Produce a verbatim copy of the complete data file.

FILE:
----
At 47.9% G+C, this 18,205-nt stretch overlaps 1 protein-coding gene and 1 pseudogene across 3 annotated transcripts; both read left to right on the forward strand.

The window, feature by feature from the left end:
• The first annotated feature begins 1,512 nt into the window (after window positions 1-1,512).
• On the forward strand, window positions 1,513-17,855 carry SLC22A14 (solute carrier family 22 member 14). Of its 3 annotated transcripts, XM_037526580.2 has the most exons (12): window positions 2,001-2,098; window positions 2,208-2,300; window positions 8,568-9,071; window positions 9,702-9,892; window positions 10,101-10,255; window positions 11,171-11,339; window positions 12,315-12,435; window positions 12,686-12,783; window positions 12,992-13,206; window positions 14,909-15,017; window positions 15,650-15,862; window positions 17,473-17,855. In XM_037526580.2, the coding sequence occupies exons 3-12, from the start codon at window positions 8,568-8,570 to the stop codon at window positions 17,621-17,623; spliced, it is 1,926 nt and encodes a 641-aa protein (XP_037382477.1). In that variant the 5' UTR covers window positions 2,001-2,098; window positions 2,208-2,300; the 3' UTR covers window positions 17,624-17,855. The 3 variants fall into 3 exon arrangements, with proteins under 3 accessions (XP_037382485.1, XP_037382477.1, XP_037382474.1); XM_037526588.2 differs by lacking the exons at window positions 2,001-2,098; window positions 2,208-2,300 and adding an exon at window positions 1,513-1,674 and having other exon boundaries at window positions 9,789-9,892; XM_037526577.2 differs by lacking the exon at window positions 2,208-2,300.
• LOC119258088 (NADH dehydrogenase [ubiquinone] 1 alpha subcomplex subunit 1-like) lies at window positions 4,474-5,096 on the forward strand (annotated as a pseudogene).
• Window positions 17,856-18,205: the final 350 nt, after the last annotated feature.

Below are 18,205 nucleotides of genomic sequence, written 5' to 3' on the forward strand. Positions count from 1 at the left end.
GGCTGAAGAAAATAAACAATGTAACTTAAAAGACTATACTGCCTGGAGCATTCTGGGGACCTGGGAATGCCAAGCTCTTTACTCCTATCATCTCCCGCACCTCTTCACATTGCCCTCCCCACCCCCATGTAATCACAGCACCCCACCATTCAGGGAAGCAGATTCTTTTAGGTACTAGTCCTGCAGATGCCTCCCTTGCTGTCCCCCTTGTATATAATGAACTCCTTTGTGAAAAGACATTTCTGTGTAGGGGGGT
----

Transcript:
At 47.9% G+C, this 18,205-nt stretch overlaps 1 protein-coding gene and 1 pseudogene across 3 annotated transcripts; both read left to right on the forward strand.

The window, feature by feature from the left end:
• The first annotated feature begins 1,512 nt into the window (after window positions 1-1,512).
• On the forward strand, window positions 1,513-17,855 carry SLC22A14 (solute carrier family 22 member 14). Of its 3 annotated transcripts, XM_037526580.2 has the most exons (12): window positions 2,001-2,098; window positions 2,208-2,300; window positions 8,568-9,071; window positions 9,702-9,892; window positions 10,101-10,255; window positions 11,171-11,339; window positions 12,315-12,435; window positions 12,686-12,783; window positions 12,992-13,206; window positions 14,909-15,017; window positions 15,650-15,862; window positions 17,473-17,855. In XM_037526580.2, the coding sequence occupies exons 3-12, from the start codon at window positions 8,568-8,570 to the stop codon at window positions 17,621-17,623; spliced, it is 1,926 nt and encodes a 641-aa protein (XP_037382477.1). In that variant the 5' UTR covers window positions 2,001-2,098; window positions 2,208-2,300; the 3' UTR covers window positions 17,624-17,855. The 3 variants fall into 3 exon arrangements, with proteins under 3 accessions (XP_037382485.1, XP_037382477.1, XP_037382474.1); XM_037526588.2 differs by lacking the exons at window positions 2,001-2,098; window positions 2,208-2,300 and adding an exon at window positions 1,513-1,674 and having other exon boundaries at window positions 9,789-9,892; XM_037526577.2 differs by lacking the exon at window positions 2,208-2,300.
• LOC119258088 (NADH dehydrogenase [ubiquinone] 1 alpha subcomplex subunit 1-like) lies at window positions 4,474-5,096 on the forward strand (annotated as a pseudogene).
• Window positions 17,856-18,205: the final 350 nt, after the last annotated feature.

Below are 18,205 nucleotides of genomic sequence, written 5' to 3' on the forward strand. Positions count from 1 at the left end.
GGCTGAAGAAAATAAACAATGTAACTTAAAAGACTATACTGCCTGGAGCATTCTGGGGACCTGGGAATGCCAAGCTCTTTACTCCTATCATCTCCCGCACCTCTTCACATTGCCCTCCCCACCCCCATGTAATCACAGCACCCCACCATTCAGGGAAGCAGATTCTTTTAGGTACTAGTCCTGCAGATGCCTCCCTTGCTGTCCCCCTTGTATATAATGAACTCCTTTGTGAAAAGACATTTCTGTGTAGGGGGGT